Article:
Join Ted Neward for an in-depth discussion in this video Physical assemblies, part of CLR Assemblies Deployment for .NET Developers.
- [Instructor] A conceptual discussion of assemblies is all well and good, but at a certain point, rubber has to meet road. What is an assembly, in physical terms? Well, fundamentally, an assembly starts out as a COFF or Portable Executable file. Now, COFF, Common Object File Format, is actually an old UNIX standard that is still in use on a number of UNIX platforms today. Microsoft, when they developed Windows NT, they used the COFF format for their Portable Executable file format with a few tweaks. And similarly here, for backwards compatibility reasons, Microsoft chose to use the Portable Executable file format to be the physical format for an assembly.
Now, the nice thing about his particular file format is it allows us a certain degree of flexibility, and in particular Microsoft was able to use that format to put in all of the things that an assembly requires, which is to say, first of all, there needs to be a, what we call an assembly manifest. Manifest file, similar to what its name implies, is a description of everything that's inside the assembly, but it's also a description of the assembly. We'll be looking at the manifest file in pretty deep detail as we go on.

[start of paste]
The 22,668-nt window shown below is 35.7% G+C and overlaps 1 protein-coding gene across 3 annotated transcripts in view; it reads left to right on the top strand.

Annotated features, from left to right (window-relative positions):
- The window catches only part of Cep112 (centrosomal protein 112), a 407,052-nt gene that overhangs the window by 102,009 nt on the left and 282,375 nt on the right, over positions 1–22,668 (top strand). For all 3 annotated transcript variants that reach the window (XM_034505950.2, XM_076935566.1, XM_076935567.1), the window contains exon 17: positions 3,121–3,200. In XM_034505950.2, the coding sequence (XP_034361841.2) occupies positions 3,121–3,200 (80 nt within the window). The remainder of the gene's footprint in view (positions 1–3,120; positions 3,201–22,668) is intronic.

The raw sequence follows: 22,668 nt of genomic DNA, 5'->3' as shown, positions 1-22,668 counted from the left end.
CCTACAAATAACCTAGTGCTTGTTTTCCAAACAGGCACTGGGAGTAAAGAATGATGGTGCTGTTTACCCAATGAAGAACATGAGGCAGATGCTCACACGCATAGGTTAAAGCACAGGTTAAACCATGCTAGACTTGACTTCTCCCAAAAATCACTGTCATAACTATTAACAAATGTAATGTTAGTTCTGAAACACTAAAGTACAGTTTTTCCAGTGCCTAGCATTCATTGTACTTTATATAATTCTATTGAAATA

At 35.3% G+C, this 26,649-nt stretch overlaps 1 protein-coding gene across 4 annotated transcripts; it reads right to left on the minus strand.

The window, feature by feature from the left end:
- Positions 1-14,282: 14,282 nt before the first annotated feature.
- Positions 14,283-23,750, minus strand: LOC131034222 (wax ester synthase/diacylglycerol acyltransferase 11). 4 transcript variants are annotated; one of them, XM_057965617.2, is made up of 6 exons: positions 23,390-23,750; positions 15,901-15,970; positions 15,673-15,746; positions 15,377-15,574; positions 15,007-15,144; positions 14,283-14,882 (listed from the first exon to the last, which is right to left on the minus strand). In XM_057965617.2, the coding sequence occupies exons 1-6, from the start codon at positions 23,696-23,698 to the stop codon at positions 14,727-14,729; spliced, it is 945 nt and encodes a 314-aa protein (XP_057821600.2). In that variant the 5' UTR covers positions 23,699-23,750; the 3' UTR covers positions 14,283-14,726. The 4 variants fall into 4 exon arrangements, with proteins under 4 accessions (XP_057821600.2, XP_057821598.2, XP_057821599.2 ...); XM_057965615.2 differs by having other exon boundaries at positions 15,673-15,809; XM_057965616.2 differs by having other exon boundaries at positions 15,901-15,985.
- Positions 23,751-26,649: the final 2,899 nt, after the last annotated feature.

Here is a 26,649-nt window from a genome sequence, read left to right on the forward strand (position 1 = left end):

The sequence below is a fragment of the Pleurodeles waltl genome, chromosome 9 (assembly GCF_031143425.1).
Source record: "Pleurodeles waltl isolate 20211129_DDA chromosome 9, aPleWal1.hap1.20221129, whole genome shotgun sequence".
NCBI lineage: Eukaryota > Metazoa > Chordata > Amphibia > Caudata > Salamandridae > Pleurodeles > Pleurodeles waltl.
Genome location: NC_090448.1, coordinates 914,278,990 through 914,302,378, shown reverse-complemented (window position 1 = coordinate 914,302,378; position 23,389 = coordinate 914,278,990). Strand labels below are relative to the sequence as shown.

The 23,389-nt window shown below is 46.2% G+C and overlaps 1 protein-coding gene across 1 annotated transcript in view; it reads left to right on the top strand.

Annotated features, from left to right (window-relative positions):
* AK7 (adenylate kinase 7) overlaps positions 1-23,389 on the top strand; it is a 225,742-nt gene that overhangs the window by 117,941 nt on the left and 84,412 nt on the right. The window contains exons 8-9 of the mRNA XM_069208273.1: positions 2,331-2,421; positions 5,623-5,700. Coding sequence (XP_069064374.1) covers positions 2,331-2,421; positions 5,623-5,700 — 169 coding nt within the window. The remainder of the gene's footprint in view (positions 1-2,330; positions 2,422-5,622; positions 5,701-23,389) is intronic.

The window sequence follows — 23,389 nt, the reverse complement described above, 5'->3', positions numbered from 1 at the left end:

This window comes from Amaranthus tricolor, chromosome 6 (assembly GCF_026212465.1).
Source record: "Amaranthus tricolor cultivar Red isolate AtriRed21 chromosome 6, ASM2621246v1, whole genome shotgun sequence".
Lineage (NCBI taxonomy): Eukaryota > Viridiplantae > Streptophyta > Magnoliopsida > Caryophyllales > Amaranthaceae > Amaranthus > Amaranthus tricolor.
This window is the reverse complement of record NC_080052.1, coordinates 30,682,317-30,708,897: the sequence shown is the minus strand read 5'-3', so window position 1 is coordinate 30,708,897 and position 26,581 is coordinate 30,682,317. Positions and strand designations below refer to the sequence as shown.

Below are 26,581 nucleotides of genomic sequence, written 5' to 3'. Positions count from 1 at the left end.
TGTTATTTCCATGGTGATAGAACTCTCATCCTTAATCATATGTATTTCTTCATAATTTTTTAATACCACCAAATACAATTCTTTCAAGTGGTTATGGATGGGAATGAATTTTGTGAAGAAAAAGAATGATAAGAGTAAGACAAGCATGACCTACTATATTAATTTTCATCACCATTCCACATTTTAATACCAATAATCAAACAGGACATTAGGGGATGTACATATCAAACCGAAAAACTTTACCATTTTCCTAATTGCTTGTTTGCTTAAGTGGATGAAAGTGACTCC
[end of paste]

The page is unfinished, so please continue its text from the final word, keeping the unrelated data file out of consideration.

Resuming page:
The set of metadata tables is important because it will allow us to store and retrieve and allow tools and utilities to be able to reference these things in a relatively standardized format. The assembly can also store a set of non-code resources. We don't do this as much with respect to web projects, but remember that .NET is designed to address a wide variety of different environments, so for example, games and/or desktop applications will often find it convenient to store things like images, audio files, configuration files, et cetera, and all of that can be bundled directly inside of the assembly.
Now the assembly can also be strongly named. We'll be talking about this in a little bit. What that means is that we use cryptographic concepts to generate a hash that is stored within the assembly to insure that it hasn't been tampered with, and this will be something that .NET will specifically key off of, when it loads this assembly.
- Reviewing the concept of assemblies
- Reviewing library assemblies in ildasm
- Working with assemblies and modules
- Working with assembly scope types
- Reviewing assembly names and versions
- Referencing assemblies from managed code